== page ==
From the thousands at vigils to the 95 year old man who took four buses to attend a rally because he couldn’t sleep from the sadness of seeing the hurt and suffering of others. Our challenge now is to make the very best of us, a daily reality.

Because we are not immune to the viruses of hate, of fear, of other. We never have been. But we can be the nation that discovers the cure.

And so to each of us as we go from here, we have work to do, but do not leave the job of combatting hate to the government alone. We each hold the power, in our words and in our actions, in our daily acts of kindness. Let that be the legacy of the 15th of March. To be the nation we believe ourselves to be.

To the global community who have joined us today, who reached out to embrace New Zealand, and our Muslim community, to all of those who have gathered here today, we say thank you.

And we also ask that the condemnation of violence and terrorism turns now to a collective response. The world has been stuck in a vicious cycle of extremism breeding extremism and it must end.

We cannot confront these issues alone, none of us can. But the answer to them lies in a simple concept that is not bound by domestic borders, that isn’t based on ethnicity, power base or even forms of governance. The answer lies in our humanity.

But for now, we will remember those who have left this place. We will remember the first responders who gave so much of themselves to save others.

We will remember the tears of our nation, and the new resolve we have formed.

And we remember, that ours is a home that does not and cannot claim perfection. But we can strive to be true to the words embedded in our national anthem

Men of every creed and race,

Gather here before Thy face,

Asking Thee to bless this place

God defend our free land

From dissension, envy, hate

And corruption, guard our state

Make our country good and great

God defend New Zealand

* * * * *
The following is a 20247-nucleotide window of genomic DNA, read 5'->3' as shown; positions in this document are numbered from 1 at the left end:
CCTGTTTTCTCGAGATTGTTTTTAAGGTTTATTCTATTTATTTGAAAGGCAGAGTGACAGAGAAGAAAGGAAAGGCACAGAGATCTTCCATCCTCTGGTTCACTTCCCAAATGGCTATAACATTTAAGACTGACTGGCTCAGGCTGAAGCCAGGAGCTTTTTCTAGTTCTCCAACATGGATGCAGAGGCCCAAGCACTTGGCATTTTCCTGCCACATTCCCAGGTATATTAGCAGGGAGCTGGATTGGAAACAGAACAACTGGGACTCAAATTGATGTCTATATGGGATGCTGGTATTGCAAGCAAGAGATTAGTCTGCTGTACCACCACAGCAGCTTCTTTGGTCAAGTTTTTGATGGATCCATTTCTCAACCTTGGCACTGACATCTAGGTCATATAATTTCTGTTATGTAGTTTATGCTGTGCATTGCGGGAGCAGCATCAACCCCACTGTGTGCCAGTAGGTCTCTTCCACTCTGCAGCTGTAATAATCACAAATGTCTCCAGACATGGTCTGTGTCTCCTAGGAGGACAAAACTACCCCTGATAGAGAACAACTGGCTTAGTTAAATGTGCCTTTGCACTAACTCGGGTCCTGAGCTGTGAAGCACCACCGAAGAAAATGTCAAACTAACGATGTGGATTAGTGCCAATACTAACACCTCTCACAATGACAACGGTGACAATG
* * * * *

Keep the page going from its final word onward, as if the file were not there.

Ko tātou tātou

As-salaam Alaikum




Chicago’s New Mayor Lori Lightfoot in a New Direction

By Natalie Wexler


February 26th, 2019: 14 candidates all vye for the one opportunity to be the mayor of Chicago. None of the candidates gain more than half of the vote so the two candidates with the most votes, Lori Lightfoot and Toni Preckwinkle go into a runoff.

April 2nd, 2019: Lori Lightfoot wins 73% of the vote, defeating Toni Preckwinkle and securing a new title: Mayor of the City of Chicago.

May 20th, 2019: Lori Lightfoot will be sworn in as the new Mayor of Chicago.

Lori Lightfoot was born on August 4th, 1962 in Massillon, Ohio as the youngest of four children to a working class family. She attended the University of Michigan where she received her BA in political science in 1984. Before enrolling in law school at the University of Chicago, Lightfoot worked with Maryland Congresswoman Barbara Mikulski Ohio Congressman Ralph Regula; Lightfoot earned her JD in 1989.

Lightfoot worked as a federal prosecutor in Illinois, specifically as the Assistant United States Attorney for Northern Illinois. She was involved with the City of Chicago in many capacities prior to running for Mayor, including the Chicago Police Department Office of Professional Standards, Chicago Office of Emergency Management and Communications, Department of Procurement Services, Chicago Police Board and the Police Accountability Task Force. Lightfoot has also served on the Illinois chapter boards of NARAL and the ACLU; she has also worked in the private sector as external counsel for the Bank of America.

Chicago’s two major newspapers, the Chicago Tribune and Chicago Sun-Times, endorsed Lightfoot along with more than a dozen labor unions.

According to her campaign materials, one of Lightfoot’s main goals for her time as Mayor is to reduce the amount of violence in the city and increase the quality of neighborhood schools and the school system in general along with diminishing the burden taxes and fees place on middle and lower income families.

Lightfoot lives in Chicago with her wife Amy Eshleman, a former employee of the Chicago Public Library, and their 11 year old daughter Vivian.